How to Create a CSS Ribbon

How to Create a CSS Ribbon Icon
We talk about CSS ribbons in web design when a strip of box (called ribbon) wraps another box. It’s a fairly used design technique to decorate text, especially headings. On W3C‘s website you can check out how properly used CSS ribbons can help structure content in a subtle way.
 

Loops in CSS Preprocessors

Loops in CSS Preprocessors Icon
Preprocessor loops will not cause dramatic explosions in space (I hope), but they are useful for writing DRY CSS. While everyone is talking about pattern libraries and modular design, most of the focus has been on CSS selectors. No matter what acronym drives your selectors (BEM, OOCSS, SMACSS, ETC), loops can help keep your patterns more readable and maintainable, baking them directly into your code.
 

CSS Inheritance, The Cascade And Global Scope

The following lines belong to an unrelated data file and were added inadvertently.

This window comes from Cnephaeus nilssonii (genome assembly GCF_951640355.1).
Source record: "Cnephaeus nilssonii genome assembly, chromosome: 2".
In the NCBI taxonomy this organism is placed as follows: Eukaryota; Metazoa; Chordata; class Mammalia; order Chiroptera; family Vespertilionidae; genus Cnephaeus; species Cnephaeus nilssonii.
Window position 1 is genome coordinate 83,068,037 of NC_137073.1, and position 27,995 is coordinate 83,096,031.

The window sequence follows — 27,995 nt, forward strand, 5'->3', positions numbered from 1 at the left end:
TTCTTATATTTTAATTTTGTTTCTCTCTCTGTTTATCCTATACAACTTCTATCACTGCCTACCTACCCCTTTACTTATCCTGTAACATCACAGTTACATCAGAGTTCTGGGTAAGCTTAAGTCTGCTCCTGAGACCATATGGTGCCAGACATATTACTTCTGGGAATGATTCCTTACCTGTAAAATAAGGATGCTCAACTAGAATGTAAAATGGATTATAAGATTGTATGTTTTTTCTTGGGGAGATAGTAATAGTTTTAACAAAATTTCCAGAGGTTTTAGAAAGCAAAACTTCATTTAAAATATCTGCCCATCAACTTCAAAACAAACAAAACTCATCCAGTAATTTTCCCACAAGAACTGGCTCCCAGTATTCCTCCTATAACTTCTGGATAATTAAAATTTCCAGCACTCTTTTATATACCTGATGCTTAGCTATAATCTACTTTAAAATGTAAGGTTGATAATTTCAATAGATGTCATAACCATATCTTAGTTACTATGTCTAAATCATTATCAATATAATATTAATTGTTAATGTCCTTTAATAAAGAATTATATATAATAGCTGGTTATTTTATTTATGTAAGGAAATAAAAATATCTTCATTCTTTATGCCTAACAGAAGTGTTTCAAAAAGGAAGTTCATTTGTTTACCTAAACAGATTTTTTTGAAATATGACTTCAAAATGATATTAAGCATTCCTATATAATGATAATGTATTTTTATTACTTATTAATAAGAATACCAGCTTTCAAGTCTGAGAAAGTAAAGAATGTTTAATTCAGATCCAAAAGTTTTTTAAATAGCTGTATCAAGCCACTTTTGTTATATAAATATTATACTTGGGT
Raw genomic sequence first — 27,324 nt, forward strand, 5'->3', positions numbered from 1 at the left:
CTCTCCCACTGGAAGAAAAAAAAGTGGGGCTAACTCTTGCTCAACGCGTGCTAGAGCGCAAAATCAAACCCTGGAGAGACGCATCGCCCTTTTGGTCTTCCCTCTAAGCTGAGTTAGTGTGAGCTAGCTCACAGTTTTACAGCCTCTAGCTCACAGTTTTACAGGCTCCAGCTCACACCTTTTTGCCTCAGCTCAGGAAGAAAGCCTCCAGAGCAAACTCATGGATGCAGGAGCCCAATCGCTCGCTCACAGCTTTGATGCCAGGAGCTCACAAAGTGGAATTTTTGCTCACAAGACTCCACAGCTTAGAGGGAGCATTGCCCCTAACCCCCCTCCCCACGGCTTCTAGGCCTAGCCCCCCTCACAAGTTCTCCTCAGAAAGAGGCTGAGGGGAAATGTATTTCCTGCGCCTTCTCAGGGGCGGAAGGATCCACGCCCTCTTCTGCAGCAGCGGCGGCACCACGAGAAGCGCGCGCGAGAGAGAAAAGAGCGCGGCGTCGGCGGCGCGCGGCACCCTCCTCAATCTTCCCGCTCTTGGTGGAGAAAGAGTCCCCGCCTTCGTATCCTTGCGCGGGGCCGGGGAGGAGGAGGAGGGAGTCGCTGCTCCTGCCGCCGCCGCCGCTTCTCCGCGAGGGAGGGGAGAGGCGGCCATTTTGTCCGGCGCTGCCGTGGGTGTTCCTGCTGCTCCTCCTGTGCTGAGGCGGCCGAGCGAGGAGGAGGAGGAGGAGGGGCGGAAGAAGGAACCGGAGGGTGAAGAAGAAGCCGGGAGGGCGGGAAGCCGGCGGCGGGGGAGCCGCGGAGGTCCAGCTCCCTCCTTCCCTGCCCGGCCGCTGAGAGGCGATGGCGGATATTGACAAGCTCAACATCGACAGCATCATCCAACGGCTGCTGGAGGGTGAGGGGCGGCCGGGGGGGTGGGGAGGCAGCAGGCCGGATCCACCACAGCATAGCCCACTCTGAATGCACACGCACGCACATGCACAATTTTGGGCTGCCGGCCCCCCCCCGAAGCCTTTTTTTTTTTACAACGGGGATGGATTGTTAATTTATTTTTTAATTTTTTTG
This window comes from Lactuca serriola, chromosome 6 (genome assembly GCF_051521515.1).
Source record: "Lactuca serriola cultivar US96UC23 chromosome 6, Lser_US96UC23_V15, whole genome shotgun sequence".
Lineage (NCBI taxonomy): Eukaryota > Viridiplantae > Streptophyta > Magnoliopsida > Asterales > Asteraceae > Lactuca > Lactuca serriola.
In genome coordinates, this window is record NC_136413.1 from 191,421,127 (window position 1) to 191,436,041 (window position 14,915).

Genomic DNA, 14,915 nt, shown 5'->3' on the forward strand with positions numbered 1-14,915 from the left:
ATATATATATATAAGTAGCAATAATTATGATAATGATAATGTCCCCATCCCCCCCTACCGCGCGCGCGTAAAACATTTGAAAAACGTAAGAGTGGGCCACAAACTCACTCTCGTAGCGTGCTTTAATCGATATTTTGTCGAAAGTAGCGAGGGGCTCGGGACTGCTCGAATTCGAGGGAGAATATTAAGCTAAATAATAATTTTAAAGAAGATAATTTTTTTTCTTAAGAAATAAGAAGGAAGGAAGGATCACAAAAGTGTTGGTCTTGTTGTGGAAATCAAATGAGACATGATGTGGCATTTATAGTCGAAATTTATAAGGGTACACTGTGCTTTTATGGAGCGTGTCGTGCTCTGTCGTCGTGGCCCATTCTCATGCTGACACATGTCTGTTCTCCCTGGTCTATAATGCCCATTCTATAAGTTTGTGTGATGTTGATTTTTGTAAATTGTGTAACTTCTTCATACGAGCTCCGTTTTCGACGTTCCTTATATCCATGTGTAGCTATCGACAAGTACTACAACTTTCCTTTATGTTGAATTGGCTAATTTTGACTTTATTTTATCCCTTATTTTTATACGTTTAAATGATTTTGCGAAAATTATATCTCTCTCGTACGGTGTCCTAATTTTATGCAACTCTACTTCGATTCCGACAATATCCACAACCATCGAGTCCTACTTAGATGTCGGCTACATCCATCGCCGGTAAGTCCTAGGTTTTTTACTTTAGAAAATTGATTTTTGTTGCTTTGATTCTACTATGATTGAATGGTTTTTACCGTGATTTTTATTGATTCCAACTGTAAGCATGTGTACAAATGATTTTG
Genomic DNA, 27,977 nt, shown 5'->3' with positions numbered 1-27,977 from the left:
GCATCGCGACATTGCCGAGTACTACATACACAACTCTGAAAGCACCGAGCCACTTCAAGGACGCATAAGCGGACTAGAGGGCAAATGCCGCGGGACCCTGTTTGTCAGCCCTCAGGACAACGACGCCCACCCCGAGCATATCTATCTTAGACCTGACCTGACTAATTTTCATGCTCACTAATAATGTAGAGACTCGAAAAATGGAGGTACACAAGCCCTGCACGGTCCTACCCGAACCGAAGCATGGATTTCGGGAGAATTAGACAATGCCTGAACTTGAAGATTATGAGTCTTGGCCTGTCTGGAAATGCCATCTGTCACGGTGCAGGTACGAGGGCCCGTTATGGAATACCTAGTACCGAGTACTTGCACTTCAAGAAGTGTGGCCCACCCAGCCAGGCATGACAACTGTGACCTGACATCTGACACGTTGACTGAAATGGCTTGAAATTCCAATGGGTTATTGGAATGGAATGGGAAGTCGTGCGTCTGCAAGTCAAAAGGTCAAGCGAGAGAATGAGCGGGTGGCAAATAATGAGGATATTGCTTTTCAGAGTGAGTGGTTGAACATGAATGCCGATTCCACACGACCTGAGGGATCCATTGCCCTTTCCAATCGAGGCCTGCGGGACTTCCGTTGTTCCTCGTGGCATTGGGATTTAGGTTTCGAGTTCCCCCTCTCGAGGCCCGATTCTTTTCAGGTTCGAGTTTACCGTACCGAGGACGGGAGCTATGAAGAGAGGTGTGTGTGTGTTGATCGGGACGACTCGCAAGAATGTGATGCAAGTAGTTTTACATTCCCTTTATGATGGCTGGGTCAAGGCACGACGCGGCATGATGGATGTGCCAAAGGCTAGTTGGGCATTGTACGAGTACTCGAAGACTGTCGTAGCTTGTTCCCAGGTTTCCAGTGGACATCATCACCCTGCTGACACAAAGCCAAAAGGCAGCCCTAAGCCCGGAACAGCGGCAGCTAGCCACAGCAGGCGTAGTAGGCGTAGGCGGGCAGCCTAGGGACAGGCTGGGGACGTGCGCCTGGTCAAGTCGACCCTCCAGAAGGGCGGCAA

CSS Inheritance, The Cascade And Global Scope Icon
I’m going to revisit inheritance, the cascade and scope here with respect to modular interface design. I aim to show you how to leverage these features so that your CSS code becomes more concise and self-regulating, and your interface more easily extensible.
 

Swapping State with CSS Keyframes

Swapping State with CSS Keyframes Icon
Say you want an element to be in one state for 9 seconds, and in another state for 1 second, on a loop. No tweening between the state, just a straight swap. I was wondering how to go about this other day, and Sarah Drasner showed me that you can use reallllllly short distances between keyframes to move from one state to another.